Law & Paralegal Studies Major

Located next to Government Center in downtown Boston, Suffolk University offers you your choice of three undergraduate law programs including Paralegal studies. No matter which options you choose, your Suffolk degree will sustain your career goals.

Please note: You can't practice law or give legal advice with an undergraduate degree in law. Only licensed attorneys can perform these functions. If you're interested in law school, you should major in a subject that interests you. Many law school applicants major in the social sciences, sciences, humanities, or arts; or in business.

Undergraduate Legal Studies Programs

  • Bachelor's degree in Law
  • Associate's degree in Paralegal Studies
  • Certificate in Paralegal Studies

Our undergraduate law programs are intended as legal employment credentials and you'll have access to a world-class legal library at Suffolk University Law School. Our programs will prepare to work as a paralegal in a law office, corporate office, government agency, or other offices working with the law but will not qualify you to give legal advice directly to the public, except as permitted by law.

Suffolk graduates work in small, medium, and large law firms, corporations, insurance companies, state and federal agencies, and a variety of other law-related institutions. While these programs are not designed primarily to be pre-law, some alumni do go on to attend law school. Other graduates have pursued advanced degrees in communication, criminal justice, and other fields. 

Learn More

Learn more about the 2-year program for an Associate's Degree in Paralegal Studies.

Learn more about a Certificate in Paralegal Studies.

Learning Goals Learning Objectives
Understand legal concepts
  • Communicate effectively orally and in writing
  • Use critical thinking skills
  • Be effective legal researchers
Understand ethical behavior in the workplace
  • Make ethical decisions in the workplace
  • Appreciate importance of professional ethics and demonstrate understanding of code of ethics which apply to attorneys as well as paralegals
Understand legal analysis and research
  • Effectively use legal research tools, including technology
  • Master new resources, including secondary authority, legislative histories, and administrative materials
  • Understand legal analytic method
Understand legal procedure and the role of the paralegal in the American legal system
  • Analyze rules of precedent in substantive legal areas
  • Apply legal principles to real life cases

  1. Suffolk University accepts Legal Specialty course credits in transfer
  2. Suffolk University will generally only accept course credits in transfer as legal specialty courses from another ABA approved program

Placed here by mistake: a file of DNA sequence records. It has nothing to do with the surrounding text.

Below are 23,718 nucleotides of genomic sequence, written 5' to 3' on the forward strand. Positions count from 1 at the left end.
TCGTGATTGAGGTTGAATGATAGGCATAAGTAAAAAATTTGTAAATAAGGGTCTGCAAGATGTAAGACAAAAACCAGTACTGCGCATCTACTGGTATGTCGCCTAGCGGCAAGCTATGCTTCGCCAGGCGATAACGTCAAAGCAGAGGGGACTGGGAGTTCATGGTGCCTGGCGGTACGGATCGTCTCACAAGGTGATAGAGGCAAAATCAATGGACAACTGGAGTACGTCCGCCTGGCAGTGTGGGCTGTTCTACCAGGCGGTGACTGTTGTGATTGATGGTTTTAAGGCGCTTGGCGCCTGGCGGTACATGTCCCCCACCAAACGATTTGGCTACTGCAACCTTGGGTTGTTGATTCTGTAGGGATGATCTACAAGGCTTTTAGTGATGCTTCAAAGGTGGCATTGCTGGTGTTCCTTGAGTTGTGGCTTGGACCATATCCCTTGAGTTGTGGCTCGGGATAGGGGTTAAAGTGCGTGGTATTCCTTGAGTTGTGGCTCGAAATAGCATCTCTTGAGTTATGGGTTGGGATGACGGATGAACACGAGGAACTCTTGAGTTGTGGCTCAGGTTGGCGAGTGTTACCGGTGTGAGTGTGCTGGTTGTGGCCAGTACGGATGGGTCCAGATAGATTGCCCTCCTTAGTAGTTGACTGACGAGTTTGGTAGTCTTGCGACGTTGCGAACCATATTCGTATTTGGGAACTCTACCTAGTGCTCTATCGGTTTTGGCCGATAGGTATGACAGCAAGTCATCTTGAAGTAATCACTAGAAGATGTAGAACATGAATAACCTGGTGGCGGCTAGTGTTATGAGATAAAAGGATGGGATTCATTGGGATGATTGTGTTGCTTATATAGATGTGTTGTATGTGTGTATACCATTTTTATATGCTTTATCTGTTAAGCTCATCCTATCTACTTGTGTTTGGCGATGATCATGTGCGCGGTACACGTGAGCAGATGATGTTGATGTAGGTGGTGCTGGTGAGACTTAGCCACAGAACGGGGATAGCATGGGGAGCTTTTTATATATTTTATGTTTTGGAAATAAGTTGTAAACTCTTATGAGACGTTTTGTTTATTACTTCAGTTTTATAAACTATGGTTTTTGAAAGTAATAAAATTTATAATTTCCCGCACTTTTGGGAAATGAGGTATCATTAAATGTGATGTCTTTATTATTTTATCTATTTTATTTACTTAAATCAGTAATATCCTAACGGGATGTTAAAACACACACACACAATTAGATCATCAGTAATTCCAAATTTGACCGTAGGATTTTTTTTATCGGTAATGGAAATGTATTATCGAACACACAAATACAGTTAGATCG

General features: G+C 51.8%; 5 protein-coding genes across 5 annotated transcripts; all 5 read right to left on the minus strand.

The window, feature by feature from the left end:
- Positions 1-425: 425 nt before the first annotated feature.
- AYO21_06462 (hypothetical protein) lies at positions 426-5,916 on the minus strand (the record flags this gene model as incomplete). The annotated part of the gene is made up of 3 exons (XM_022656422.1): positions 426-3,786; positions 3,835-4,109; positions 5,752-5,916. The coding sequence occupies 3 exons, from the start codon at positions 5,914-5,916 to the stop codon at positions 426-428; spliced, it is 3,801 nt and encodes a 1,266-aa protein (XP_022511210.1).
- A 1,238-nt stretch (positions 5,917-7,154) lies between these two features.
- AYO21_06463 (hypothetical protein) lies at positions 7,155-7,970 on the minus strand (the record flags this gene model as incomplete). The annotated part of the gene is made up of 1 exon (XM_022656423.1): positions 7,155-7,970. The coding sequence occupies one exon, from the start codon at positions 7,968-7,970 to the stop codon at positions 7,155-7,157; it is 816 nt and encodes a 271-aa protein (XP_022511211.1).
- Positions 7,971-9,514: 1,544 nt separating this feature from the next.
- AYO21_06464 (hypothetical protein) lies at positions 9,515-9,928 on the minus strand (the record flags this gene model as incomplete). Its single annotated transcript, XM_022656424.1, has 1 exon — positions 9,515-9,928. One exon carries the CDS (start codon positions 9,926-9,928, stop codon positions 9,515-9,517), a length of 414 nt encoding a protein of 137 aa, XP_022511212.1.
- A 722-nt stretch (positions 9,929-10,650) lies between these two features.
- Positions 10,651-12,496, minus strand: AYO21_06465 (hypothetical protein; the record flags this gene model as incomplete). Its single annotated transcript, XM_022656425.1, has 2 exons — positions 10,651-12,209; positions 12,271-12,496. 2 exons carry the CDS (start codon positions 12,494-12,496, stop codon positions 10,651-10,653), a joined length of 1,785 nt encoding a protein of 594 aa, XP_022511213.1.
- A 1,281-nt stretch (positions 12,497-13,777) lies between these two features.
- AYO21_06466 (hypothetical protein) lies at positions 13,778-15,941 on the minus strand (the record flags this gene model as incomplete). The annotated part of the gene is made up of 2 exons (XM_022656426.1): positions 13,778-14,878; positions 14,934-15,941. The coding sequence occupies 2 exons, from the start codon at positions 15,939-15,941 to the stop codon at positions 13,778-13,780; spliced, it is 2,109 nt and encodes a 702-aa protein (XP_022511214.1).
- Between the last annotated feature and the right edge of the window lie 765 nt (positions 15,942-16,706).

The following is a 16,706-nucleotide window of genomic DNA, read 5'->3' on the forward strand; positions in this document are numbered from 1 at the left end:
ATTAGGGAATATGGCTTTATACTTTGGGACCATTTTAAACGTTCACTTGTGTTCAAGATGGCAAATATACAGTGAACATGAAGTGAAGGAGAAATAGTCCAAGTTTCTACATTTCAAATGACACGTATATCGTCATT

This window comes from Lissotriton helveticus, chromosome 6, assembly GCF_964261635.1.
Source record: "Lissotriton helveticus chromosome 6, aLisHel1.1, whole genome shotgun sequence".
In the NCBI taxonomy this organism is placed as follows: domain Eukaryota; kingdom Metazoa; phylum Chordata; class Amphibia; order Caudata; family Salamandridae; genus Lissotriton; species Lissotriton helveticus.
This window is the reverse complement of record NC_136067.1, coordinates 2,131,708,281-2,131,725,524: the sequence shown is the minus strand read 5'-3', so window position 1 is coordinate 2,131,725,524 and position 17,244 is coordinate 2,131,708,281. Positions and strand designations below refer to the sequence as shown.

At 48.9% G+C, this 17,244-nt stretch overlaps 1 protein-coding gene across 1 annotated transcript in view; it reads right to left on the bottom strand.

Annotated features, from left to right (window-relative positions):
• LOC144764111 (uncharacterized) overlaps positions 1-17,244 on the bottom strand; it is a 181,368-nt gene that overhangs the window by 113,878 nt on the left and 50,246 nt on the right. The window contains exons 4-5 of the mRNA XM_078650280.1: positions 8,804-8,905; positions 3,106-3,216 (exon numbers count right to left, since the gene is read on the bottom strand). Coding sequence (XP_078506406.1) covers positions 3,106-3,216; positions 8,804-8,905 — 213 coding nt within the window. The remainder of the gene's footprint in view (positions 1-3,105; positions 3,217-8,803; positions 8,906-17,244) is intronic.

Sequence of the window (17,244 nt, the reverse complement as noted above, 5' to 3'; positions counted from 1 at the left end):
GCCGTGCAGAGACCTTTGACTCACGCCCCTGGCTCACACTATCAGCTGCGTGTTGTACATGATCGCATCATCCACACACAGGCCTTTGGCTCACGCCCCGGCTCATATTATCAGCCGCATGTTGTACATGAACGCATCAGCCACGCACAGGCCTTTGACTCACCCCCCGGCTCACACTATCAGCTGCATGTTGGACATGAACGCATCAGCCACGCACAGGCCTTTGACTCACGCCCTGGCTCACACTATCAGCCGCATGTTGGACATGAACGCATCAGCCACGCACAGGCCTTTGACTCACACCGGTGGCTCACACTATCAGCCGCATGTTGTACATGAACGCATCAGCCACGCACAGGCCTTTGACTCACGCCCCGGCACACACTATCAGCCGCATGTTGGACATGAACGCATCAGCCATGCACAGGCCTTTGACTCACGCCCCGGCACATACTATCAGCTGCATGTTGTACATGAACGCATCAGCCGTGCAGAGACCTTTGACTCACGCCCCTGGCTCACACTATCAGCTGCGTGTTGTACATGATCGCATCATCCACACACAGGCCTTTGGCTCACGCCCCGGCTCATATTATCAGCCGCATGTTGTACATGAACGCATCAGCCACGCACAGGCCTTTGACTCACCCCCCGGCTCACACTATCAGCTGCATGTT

3. Requests to accept transfer credits as legal specialty courses are reviewed on an individual basis by the Program Directors, the Office of Undergraduate Admissions, and the Registrar:
    1. Transfer credit for Legal Specialty courses is evaluated by the Admissions Office in consultation with the Undergraduate Law Program Directors, who review the course descriptions
    2. A student wishing to transfer credits as a legal specialty course bears the burden of proving the course is a legal specialty course
    3. Where necessary, the Program Directors will review the course description and syllabus from a transfer student’s originating University
  4. The Program does not accept Legal Research and Writing courses as the equivalent of those courses at Suffolk University unless the other institution is ABA approved. Those students may either choose to take the Legal Research & Writing II course at Suffolk and achieve a B or better in that class, or they may choose to take both classes at Suffolk and count their previous course as a LAWU elective
  5. Students seeking to transfer credits taken online from an ABA approved program must notify the Legal Studies Program Directors that the course was taken online. The decision whether to accept credits earned online rests with the Legal Studies Program Directors in consultation with the Registrar and Office of Undergraduate Admissions. Legal specialty credit will not be granted for online courses that were earned in a program that is not ABA approved
  6. Final determination of the acceptance of transfer credit for legal specialty courses taken at other institutions, including ABA approved programs, is made by the Program Directors. Credits for University-level courses taken at other accredited institutions that are not accepted as legal specialty credits may be accepted as general education credits
  7. The following limits are placed on the number of Legal Specialty courses accepted in transfer:
    1. Transfer students from ABA-approved paralegal programs working towards an Associate’s degree must take four Paralegal courses at Suffolk and two of the four courses must be required courses
    2. Transfer students from ABA-approved paralegal programs working toward a bachelor’s degree must take at least four Legal Specialty courses while in residence at Suffolk University
    3. For the Certificate option, students may transfer up to eight hours of Legal Specialty credit from an ABA approved school, which generally translates to two courses of the six courses required to complete the Certificate
  8. The Program does not award transfer credit by examination or portfolio

Courses & Requirements

Learn more about the classes, requirements, and different options available to complete the program.